Lake Baikal

In our minds we divided this Russian adventure into two parts: riding towards lake Baikal, the deepest lake in the world and riding from Baikal towards the border of Kazakhstan (the country has a new spelling of it's name too: Qazaqstan). Baikal was truly a milestone in our Russian adventure - we both were looking forward to reaching it. I was dreaming of a few days of rest and relax on the coast of this special lake, meanwhile Linas had a thing to strike out of his bucket-list: dipping in the lake Baikal :)


We reached the Republic of Buryatia, a mountainous region in Eastern Siberia, on the east coast of lake Baikal and the views around us changed. The local people in this region are called Buryats. Historically they are the descendants of the ancient tribes which lived here before the white people came. Their facial features resemble those of Mongolian people and they have their own traditional cuisine and architecture.




Nature in this region is special as well, and combined with gently fresh autumn weather and beautiful colors of golden leaves of trees made the ride truly pleasant. Touristic season around Baikal lake is already over, so the wide roads are almost empty and we had the coastline only for ourselves.



We spent a few days on the coast of the lake in a tiny and almost empty village called Maksimikha. The owner of the summer-house there offered us a true Russian banja (sauna) experience and we surely said yes. As in this stage of our lives we do not have an opportunity to comfortably take a shower every day, we really appretiated being able to take the process of washing our bodies to a whole new level :)



Finally, next day Linas took a chance to dip into the lake even though the weather temperature at that moment was barely reaching 12 degrees Centigrade. But the cold water of the lake just made him feel even more refreshed and a bright smile decorated his face as he was drying himself up and putting the riding gear back on.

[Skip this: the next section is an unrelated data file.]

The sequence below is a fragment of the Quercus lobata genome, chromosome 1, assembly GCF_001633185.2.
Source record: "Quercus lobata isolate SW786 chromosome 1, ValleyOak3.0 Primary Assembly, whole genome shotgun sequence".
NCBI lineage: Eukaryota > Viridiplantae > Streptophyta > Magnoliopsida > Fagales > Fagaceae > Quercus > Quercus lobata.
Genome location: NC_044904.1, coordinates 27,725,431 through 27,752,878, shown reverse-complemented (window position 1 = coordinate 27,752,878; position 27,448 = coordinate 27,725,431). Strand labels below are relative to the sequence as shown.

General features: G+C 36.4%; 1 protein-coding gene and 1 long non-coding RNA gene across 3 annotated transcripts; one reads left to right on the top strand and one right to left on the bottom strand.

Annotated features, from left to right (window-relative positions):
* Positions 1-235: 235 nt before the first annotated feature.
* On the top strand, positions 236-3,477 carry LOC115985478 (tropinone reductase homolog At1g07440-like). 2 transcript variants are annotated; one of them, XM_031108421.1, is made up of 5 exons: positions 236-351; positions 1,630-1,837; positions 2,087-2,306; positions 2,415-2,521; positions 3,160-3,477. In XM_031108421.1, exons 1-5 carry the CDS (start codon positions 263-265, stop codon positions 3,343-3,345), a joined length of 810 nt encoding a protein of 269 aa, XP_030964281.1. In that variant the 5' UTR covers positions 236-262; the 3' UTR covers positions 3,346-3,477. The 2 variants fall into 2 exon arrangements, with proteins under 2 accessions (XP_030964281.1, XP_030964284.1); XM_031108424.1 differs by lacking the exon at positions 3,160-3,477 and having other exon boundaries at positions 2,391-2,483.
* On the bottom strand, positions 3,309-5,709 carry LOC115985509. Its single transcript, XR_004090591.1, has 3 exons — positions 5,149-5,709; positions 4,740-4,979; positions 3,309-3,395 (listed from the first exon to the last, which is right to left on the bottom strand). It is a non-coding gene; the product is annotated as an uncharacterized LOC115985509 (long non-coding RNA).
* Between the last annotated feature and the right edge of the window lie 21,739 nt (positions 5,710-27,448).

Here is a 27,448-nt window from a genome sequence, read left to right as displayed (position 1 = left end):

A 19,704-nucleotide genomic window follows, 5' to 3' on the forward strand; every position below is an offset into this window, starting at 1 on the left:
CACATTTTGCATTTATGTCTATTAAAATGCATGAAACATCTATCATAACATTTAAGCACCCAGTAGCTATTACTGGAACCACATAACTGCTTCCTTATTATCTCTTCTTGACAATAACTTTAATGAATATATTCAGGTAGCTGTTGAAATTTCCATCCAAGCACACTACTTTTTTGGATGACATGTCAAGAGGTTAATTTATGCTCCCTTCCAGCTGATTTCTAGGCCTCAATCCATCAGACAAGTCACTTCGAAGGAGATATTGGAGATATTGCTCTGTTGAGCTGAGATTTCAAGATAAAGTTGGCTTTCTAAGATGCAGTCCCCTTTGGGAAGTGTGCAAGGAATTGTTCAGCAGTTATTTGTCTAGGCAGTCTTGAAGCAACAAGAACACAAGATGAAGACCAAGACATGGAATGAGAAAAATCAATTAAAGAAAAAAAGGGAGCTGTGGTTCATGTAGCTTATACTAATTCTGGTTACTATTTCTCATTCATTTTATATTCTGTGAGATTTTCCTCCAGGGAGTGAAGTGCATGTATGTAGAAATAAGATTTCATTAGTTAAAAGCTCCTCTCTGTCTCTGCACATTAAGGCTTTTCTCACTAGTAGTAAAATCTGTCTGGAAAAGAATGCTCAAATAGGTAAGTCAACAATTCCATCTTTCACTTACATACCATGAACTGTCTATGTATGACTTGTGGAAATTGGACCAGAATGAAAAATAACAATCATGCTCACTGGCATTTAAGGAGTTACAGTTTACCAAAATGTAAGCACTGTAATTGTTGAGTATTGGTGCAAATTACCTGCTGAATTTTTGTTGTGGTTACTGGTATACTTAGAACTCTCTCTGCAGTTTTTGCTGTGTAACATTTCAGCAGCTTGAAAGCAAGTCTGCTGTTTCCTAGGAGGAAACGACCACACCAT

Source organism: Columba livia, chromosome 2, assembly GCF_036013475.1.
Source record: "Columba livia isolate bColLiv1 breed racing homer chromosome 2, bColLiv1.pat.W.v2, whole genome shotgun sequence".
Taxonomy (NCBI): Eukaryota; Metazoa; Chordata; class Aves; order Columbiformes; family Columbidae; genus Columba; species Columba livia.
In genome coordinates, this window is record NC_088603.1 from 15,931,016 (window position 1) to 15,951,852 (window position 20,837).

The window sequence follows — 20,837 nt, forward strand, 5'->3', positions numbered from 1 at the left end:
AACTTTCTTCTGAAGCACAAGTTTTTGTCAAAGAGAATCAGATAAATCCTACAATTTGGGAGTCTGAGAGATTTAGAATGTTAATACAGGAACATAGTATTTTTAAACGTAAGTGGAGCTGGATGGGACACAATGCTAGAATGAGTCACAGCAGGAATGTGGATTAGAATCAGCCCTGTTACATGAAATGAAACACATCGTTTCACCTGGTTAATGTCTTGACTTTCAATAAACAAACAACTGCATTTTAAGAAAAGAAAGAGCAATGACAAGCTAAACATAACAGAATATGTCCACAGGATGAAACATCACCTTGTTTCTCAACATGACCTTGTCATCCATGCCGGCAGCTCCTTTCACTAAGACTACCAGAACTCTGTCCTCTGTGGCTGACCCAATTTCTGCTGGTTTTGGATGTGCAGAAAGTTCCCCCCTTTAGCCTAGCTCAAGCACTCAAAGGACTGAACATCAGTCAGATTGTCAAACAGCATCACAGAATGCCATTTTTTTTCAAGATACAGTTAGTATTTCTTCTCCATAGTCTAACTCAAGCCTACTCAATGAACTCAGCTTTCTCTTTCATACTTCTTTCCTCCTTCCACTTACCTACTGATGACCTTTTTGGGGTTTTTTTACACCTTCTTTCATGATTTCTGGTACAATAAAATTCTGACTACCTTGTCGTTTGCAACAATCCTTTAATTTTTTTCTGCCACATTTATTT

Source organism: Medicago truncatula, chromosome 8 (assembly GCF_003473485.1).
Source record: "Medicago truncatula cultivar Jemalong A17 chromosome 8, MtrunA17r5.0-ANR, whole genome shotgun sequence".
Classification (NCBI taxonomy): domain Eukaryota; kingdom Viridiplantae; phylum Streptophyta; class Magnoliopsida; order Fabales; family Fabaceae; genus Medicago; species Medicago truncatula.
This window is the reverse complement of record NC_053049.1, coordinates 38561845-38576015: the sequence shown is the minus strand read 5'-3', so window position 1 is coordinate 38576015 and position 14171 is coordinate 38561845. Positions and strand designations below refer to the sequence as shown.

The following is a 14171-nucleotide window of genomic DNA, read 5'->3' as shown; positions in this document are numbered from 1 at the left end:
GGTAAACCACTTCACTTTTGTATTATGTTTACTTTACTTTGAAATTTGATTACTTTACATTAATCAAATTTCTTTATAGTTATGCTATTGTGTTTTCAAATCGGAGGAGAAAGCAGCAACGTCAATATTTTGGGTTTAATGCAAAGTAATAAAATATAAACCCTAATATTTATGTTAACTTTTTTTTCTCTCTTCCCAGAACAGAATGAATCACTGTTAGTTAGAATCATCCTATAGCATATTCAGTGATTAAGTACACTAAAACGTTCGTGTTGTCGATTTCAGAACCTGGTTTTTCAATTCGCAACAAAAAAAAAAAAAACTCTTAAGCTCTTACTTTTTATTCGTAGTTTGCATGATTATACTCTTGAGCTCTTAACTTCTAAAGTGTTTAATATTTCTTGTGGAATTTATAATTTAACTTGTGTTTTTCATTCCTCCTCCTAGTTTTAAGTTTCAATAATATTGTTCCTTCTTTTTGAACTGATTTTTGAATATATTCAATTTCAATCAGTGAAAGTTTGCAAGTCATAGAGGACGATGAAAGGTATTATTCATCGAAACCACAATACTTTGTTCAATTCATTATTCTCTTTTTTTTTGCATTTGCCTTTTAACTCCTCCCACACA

No matter how much we enjoyed our time next to the lake, it was limited due to the short-time Russian visas we had and the seriously cold weathers that were coming to these places soon. So we took off to continue riding west. We spent the whole day riding along the coast of the lake until we reached the town called Slyudyanka where we stayed in one of the bike-posts which is built and run by a local biker who's nickname is AlPachino due to the obvious reasons :)



Just about 100 kilometres from Slyudyanka lies the city of Irkutsk. We knew that in that city there is a motorcycle-themed bar called Obarmot. We were told about it by the French comics artist PtiLuc in Vladivostok - he drew an angry looking bear on the wall there which became a symbol of that bar. There we had arranged a meeting with the French couple which we also met a couple of weeks ago in Vladivostok - Philippe and Natalie. They left Vladivostok about 5 days earlier than us, but had some technical problems with their motorcycles which made them stop in Irkusk to do some serious maintenance on both engines. So we met to share our impressions about Russia over the bowls of the traditional Russian soup solyanka.


Just as we were talking about the opportunity for the French couple to load their bikes on a train to Moscow in case the weather got too cold for riding, a Dutch/German couple Denise and Esben (follow their adventures on Motourama) were sitting at the next table feeling a bit desperate because of the fact that they could not find a way to ship their two Honda NX250 to Japan and already had to leave on the flight to Japan in a couple of days. As they heard us all talking about motorcycle logistics, they came at our table and explained their problem. You can guess - we wrote pages of notes for them about the people they have to reach out to in Vladivostok and in Japan, we gave them phone numbers, emails and prices we paid and so their logistics quest was solved in just a few minutes. This was a nice afternoon for all of us.











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